By Einat Wilf, Special to CNN
Editor’s note: Einat Wilf is a former member of the Israeli Knesset and sat on its Foreign Affairs and Defense Committee. The views expressed are the writer’s own.
When Israeli Prime Minister Benjamin Netanyahu emerged from his meeting Monday with President Barack Obama, he may have recognized in the president a fellow proponent of the Netanyahu Doctrine: to avoid the use of force, be ready to use it. After all, Obama had just reiterated that he won't take any options off the table on Iran, “including military.”
Of course, the Netanyahu Doctrine is nothing new – the ancient Romans described it as si vis pacem para bellum, “he who wants peace must prepare for war.” Hebrew wisdom extolled self-restraint as the highest form of heroism, and such ancient wisdom has also guided Netanyahu's policies, and not only on Iran. But while this doctrine did not originate with Netanyahu, the prime minister has become closely associated with its application in the region, despite facing significant criticism.
The doctrine is simple to formulate, yet nearly impossible to successfully implement because to be a success, three components must be in place: the capability to use force, projection of a true willingness to use it, and a deep desire to avoid doing so. No one, including the leader, knows what will actually happen at the critical moment of decision regarding the use of force, but the other side should be sufficiently concerned and unsure to consider the threat credible. When done right, the doctrine is a masterful tightrope walk over the twin abyss of Vietnam and Munich: Prepare for war too much and you risk instigating the very war you wish to avoid; prepare too little and you risk encouraging aggression through weakness and appeasement.
By Fareed Zakaria
“Israel’s Palestinian citizens don’t want to leave. Over the decades they have developed an identity distinct from their West Bank and Gazan cousins. They appreciate living in a prosperous, democratic country. But—and this is what keeps Netanyahu up at night—they don’t want that country to be a Jewish state,” writes Peter Beinart in the Daily Beast.
“They don’t feel warm and fuzzy about a flag with a Jewish star and a national anthem that talks about the ‘Jewish soul.’ They believe, as a high-profile Israeli government commission acknowledged in 2003, that Israel’s treatment of them ‘has been primarily neglectful and discriminatory.’ Their kids can’t aspire to be prime minister. In ways both deeply symbolic and highly practical, they feel like second-class citizens as non-Jews in a Jewish state.”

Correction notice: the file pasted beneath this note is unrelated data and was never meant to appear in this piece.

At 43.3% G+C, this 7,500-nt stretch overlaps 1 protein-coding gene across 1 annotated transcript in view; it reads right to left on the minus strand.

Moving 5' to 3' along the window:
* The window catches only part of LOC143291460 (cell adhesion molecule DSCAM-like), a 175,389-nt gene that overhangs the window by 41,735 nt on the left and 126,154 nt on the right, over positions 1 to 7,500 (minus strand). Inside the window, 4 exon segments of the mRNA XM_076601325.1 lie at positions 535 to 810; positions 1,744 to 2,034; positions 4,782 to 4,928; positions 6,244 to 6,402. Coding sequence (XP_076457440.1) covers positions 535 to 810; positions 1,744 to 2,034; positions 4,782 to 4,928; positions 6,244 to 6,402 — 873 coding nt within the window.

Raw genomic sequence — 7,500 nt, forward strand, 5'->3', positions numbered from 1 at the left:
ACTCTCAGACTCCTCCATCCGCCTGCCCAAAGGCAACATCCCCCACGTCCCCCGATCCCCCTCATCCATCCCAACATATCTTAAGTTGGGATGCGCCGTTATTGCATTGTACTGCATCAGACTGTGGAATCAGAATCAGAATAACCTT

“Omission and misdirection is hardly uncommon in domestic Chinese reporting, but the digital age has significantly complicated the process of suppressing information,” writes Jiayang Fan for the New Yorker. “A week ago, the Chinese-language edition of the Wall Street Journal briefly joined the Times and Bloomberg on the wrong side of China’s Great Firewall. Not for the first time, the Journal’s Chinese Web site was blocked without warning or evident provocation, while the English edition was uninterrupted.”
“The tactic is telling of the censors’ strategy: it doesn’t much matter if the barrier is linguistic or digital, as long as the vast majority of readers in China remain unable to surmount the divide. The sleight of hand would remain largely indiscernible if it were not for the emergence of Weibo and a rising class of educated Chinese who, by virtue of being bilingual, are able to monitor the censors.”
By Robert M. Danin, Special to CNN
Editor's Note: Robert M. Danin is Eni Enrico Mattei Senior Fellow for Middle East and Africa Studies at the Council on Foreign Relations. He is the former director for the Levant and Israeli-Palestinian Affairs at the National Security Council. He writes the blog Middle East Matters at CFR.org. The views expressed are his own.
Writing in the Israeli daily Ma’ariv, Nadav Eyal characterized his country’s view of this week’s peace talks with the Palestinians as that of “cautious pessimism.” Palestinian public opinion is even gloomier. Mutual cynicism about the prospects for peace is not surprising, given that the two sides have been unsuccessfully negotiating an end to their conflict intermittently for over two decades. Having seen their hopes and aspirations dashed so many times before, why should this time be any different?
The initial indicators are not overly encouraging: That U.S. Secretary of State Kerry had to invest so much time and effort just to get Israelis and Palestinians to agree to meet suggests that he may want the talks more than them. Ultimately, it was Kerry’s sheer tenacity that made the price of saying no for the parties higher than acceding to the United States chief diplomat. But so far, what the parties have mainly agreed to is a process, not to a deal.
By Fareed Zakaria